Postage Meter


Also found in: Dictionary, Thesaurus, Wikipedia.

Postage Meter

 

a machine that imprints on a piece of mail (letter, postcard, or mailing tube) a sign showing the charge for postage (replacing the stamp), a dated postmark, and a stamp that shows the name and address of the organization that sent the article. The amount of postage and the date of mailing are set on a dial mechanism of the stamping drum by a mail clerk; the serial number is set automatically.

Postage meters are used to keep track of mailing expenditures for noncash payments to the post office. Meters exist that subtract postage charges from an initial sum that is set on the metering mechanism, rather than totaling charges. When the metering mechanism reaches zero, the postage meter shuts off automatically. The productivity of manual postage meters is 1,000-2,000 items per hour; electrically driven meters handle up to 4,000 items per hour.


Postage Meter

 

a machine designed to imprint a dated postmark on written correspondence, such as letters and postcards, and to cancel the symbols of postage payment or to cancel regular postage stamps. The imprinted postmark contains the name of the communications enterprise and the date and time of cancellation; the stamp cancellation consists of three wavy lines.

A postage meter operates in the following manner. A packet of letters or postcards is sorted so that the addresses appear on the same side and the stamps are located in the same position in the upper right corner; the packet is then transferred from a storage unit to a separator. From the separator each letter is individually guided across conveyor rollers to the device that prints the postmark, whose single-cycle mechanism is set in motion by an arm engaged by the forward edge of the moving letter. The cancelled letters are ejected by a blade wheel into the next storage unit.

The most widely used postage meters in the USSR are the ShM–4A for large postal enterprises (designed for prolonged, continuous operation) and the ShMN–2 for regional postal cen ters and communications offices. The bestknown foreign postage meters are made by the American firm of Pitney-Bowes, Inc., the British company Universal Postal Frankers, and the French company SECAP. Postage meters can process from 12,000 to 45,000 letters per hour.

K. V. BOROZDIN

References in periodicals archive ?
Three days before Pittsinger was set to start her new job in mid-May, the postage meters, labeling machines and supplies, including at least 100,000 labels, had all been moved from Pittsinger's basement to Congdon Mailing Service's new home in the InPrint Printing annex.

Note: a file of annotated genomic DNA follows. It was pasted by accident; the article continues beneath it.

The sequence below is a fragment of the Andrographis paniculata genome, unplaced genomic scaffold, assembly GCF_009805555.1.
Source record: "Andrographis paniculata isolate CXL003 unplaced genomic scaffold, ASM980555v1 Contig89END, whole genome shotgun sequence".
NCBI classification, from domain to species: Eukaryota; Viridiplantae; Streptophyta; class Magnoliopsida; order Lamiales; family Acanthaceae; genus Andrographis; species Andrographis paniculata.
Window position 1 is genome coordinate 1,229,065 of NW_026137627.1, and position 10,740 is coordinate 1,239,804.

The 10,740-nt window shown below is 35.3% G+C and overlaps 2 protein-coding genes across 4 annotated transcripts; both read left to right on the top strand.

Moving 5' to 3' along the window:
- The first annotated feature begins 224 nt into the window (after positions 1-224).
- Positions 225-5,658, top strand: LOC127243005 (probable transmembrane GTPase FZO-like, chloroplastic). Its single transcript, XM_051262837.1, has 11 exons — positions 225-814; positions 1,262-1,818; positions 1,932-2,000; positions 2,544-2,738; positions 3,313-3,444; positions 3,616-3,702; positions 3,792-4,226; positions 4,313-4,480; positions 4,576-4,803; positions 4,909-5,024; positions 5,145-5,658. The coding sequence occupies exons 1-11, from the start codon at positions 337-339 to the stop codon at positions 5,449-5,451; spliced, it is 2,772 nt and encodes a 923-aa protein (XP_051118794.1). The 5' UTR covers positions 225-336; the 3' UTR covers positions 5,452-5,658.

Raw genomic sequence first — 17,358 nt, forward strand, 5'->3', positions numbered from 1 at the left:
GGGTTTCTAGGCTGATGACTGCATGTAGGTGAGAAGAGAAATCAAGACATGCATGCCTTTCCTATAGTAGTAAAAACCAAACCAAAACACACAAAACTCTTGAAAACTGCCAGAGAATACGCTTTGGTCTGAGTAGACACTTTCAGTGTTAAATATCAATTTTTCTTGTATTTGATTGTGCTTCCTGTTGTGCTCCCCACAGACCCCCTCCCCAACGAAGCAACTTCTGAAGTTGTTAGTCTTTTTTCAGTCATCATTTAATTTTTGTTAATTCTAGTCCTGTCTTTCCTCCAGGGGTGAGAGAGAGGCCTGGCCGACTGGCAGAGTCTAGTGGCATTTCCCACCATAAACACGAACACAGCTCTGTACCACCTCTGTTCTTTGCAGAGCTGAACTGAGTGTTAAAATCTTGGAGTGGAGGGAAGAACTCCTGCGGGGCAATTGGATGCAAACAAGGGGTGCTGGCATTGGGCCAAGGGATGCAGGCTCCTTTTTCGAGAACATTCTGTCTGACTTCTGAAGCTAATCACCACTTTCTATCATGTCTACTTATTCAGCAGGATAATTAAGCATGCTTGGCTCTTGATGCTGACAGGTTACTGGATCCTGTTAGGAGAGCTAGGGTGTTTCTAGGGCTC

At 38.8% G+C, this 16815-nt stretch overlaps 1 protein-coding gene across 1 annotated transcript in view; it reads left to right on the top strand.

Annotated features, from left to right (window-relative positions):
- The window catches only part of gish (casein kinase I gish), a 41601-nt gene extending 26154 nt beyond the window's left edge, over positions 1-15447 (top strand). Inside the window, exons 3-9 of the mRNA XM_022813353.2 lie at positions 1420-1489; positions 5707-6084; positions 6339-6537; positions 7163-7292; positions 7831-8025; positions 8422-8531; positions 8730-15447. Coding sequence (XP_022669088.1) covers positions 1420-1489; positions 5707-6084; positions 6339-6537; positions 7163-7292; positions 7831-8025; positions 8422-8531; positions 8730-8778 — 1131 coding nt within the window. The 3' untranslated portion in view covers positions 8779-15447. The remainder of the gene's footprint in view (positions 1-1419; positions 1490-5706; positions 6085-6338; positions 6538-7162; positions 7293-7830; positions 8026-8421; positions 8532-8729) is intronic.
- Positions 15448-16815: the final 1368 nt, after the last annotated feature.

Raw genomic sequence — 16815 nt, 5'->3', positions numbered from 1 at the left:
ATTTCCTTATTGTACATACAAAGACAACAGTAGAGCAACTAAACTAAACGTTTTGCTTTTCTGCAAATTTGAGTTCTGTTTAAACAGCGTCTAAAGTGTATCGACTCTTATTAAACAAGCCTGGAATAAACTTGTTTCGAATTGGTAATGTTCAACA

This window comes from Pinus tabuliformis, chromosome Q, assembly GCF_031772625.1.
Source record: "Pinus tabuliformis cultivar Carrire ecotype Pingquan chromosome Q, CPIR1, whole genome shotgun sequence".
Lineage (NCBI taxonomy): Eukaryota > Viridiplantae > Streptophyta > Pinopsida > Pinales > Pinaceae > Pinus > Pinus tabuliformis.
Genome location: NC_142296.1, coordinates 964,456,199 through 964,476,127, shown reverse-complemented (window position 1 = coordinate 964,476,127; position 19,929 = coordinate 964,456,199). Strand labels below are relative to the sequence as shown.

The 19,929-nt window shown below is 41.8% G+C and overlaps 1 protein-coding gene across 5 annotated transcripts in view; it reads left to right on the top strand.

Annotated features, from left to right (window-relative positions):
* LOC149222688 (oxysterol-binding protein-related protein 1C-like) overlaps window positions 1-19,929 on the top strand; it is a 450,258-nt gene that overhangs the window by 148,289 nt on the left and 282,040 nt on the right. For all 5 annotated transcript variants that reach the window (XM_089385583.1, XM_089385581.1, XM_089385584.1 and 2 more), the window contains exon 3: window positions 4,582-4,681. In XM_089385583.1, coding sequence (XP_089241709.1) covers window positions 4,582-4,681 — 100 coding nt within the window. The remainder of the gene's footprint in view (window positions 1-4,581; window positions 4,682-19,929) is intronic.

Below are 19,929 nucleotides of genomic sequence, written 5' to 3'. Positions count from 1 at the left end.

They are more expensive--and may eventually offset the money we save on postage meter rental.
Its business case comes from more than 34.7 million home offices and seven million small offices in the United States, of whom only 28 per cent currently use postage meters for their mail.
Because postal regulations dictate that manufacturers must maintain ownership of all postage meters, The Personal Post Office is leased, not sold.
Most can seal the envelopes at the same time, and some can be in-line with a postage meter as well.
First-Class Mail Rates Increase; But Greater Discounts Available -- the price of a first-class stamp will increase from $.50 to $.55; however, businesses that apply postage using a postage meter instead of stamps, will now save $.05 on every First-Class Mail letter they send.
The company was formerly known as Pitney Bowes Postage Meter Company, was founded in 1920 and is head quartered in Stamford, Connecticut.
The manner in which departments handle postage has already been changed, with all departments using one postage meter in Town Hall, rather than buying stamps individually.
Coy, who represented Robinette at an IRC section 6330 Appeals hearing conducted by telephone in January 2001, told Appeals officer Talbott that he had prepared Robinette's 1998 return, obtained his signature, and mailed it on October 15, 1999, the extension deadline, using a private postage meter. Talbott would accept only a certified or registered mail receipt as evidence.
9, 1901, inventor Arthur Pitney Filed a patent application, in Stamford, for the First postage meter. It was a black mechanical box that had to be taken to the post office, where in exchange for, say, $100 in cash the meter would imprint letters with $100 worth of postage in the form of a red eagle affixed with a tiny "PB." The genius of the device was that it enabled companies to avoid multiple trips to the post office but still allowed the Postal Service to collect its tariff.
Pitney Bowes also plans a ValueShip internet shipping service and mailing list services, and has an existing Personal Post digital postage meter.
We will all miss her, but expect she'll come in once in a while to make sure we've inked the postage meter correctly and shut off all the lights.